Living in the northeast (actually mid-Atlantic), it is still very much summer – with humid heat and lush greenery and flowers surrounding me outside – as I write this. Nature is very much alive and in all its glory. In another month or so, I know that the leaves will be changing colors and dying while retaining their extraordinary seasonal beauty. It is really quite remarkable how beautiful nature is when dying.
It doesn’t feel like a death, but more like a segue into a new and different way of being in the geographical areas where we experience the seasons and annual changes. Changes and transitions are always with us; some are just more noticeable and harder hitting. It is a cycle that continues – even with global warming and human intervention.
As always, the only constant IS change – and so transitions are part of our lives whether we fight them every step of the way or accept and welcome them, learning from our experiences. Changes of any kind can take us out of our comfort zones, but are necessary for our individual journeys.
People are complaining about the very hot and humid summer we are experiencing, but it brings back memories of the old “dog days of summer” which I fondly remember growing up with in the 50’s & early 60’s – without the comfort of air conditioning or even fans. I have no idea how we did it, but we did – and had fun even while sweltering. Running through a “sprinkler” attached to a hose on someone’s grass was like a piece of heaven in those days, but nights were more challenging!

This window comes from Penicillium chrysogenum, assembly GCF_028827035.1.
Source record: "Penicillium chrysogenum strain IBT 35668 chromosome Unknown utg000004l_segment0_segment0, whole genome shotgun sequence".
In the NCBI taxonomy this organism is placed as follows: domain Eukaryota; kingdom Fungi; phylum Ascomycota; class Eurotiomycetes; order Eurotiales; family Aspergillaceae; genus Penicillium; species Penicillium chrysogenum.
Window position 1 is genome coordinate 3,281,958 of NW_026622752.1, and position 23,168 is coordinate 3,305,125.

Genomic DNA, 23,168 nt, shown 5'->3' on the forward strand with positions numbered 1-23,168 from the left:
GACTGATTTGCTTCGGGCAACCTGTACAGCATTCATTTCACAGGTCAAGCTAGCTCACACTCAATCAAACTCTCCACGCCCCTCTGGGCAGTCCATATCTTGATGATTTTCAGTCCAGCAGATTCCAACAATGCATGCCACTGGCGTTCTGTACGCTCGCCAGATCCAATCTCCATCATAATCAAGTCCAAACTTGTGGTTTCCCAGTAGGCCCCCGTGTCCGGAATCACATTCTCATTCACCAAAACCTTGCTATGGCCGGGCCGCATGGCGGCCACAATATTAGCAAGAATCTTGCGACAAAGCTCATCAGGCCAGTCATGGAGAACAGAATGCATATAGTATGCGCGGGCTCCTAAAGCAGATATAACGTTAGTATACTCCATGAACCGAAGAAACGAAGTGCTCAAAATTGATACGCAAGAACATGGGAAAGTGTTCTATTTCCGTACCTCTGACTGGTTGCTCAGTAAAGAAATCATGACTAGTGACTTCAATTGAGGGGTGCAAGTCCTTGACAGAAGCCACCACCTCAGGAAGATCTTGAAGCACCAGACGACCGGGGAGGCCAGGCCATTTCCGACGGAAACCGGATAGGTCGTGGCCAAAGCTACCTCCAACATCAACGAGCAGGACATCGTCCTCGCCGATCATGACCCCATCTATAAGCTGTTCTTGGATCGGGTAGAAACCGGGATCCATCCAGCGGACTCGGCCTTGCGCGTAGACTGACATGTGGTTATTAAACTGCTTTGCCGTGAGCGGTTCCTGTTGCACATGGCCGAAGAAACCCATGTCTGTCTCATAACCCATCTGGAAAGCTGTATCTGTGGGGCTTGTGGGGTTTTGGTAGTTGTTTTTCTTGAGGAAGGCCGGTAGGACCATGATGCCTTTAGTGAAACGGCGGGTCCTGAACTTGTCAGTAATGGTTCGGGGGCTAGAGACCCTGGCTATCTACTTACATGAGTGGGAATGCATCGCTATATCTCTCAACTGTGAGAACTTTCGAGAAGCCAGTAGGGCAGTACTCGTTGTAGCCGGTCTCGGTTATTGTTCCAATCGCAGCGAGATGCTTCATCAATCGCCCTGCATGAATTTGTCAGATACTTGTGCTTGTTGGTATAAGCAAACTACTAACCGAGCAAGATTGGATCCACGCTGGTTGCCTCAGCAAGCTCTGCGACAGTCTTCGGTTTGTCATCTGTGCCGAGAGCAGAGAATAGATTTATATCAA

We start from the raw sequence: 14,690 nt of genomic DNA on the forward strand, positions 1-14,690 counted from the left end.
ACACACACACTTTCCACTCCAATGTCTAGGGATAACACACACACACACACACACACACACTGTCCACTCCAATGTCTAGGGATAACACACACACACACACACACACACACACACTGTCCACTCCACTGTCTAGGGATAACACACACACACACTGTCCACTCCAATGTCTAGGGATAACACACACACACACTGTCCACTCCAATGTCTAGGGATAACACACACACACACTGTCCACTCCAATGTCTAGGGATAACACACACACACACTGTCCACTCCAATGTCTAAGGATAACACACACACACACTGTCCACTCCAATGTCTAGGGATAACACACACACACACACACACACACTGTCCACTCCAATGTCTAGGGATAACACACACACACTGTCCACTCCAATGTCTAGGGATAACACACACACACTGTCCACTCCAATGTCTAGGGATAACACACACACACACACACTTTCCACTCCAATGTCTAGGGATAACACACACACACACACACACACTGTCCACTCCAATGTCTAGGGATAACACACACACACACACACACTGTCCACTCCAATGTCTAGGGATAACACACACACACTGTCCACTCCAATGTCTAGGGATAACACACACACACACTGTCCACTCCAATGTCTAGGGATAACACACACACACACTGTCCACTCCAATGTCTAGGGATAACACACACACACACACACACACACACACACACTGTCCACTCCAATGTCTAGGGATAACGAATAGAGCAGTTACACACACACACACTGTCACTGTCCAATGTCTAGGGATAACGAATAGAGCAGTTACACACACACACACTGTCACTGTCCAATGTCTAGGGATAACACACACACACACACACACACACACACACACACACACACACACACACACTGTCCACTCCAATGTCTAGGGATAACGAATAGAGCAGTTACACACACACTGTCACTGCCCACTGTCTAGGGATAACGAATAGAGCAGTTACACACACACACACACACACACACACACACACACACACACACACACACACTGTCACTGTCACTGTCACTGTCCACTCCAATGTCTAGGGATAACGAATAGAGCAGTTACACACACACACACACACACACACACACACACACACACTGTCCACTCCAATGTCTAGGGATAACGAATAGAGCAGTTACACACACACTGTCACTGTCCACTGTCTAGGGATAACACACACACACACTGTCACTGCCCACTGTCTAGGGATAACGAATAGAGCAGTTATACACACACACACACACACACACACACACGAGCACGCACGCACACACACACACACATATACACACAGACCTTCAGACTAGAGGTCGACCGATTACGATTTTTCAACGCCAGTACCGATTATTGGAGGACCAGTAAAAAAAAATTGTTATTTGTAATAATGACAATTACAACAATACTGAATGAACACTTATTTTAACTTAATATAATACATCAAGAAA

This made the season change even more eagerly anticipated; it always felt like summer lingered a bit too long. Of course, with age, the days, weeks, months and seasons seem to go more and more quickly, keeping us on our toes. No two years (or days) are exactly the same, which keep us guessing just as these rare chronic illnesses do. There are less challenging days and more challenging days with tears of both joy and sadness/loss along the way. The days merge into weeks and then months. Seasons change and other transitions – some smooth and expected.
A lot of people become conditioned to dealing with crises, and encountering and overcoming problems and difficulties usually leads to more resilience – a very positive quality to possess. Unfortunately, a growing number of people seem very at ease with crises, seeming to live from crisis to crisis while not dealing with everyday life. This is not a natural way to go through life and leads to very real daily difficulties and unhealthy stress levels.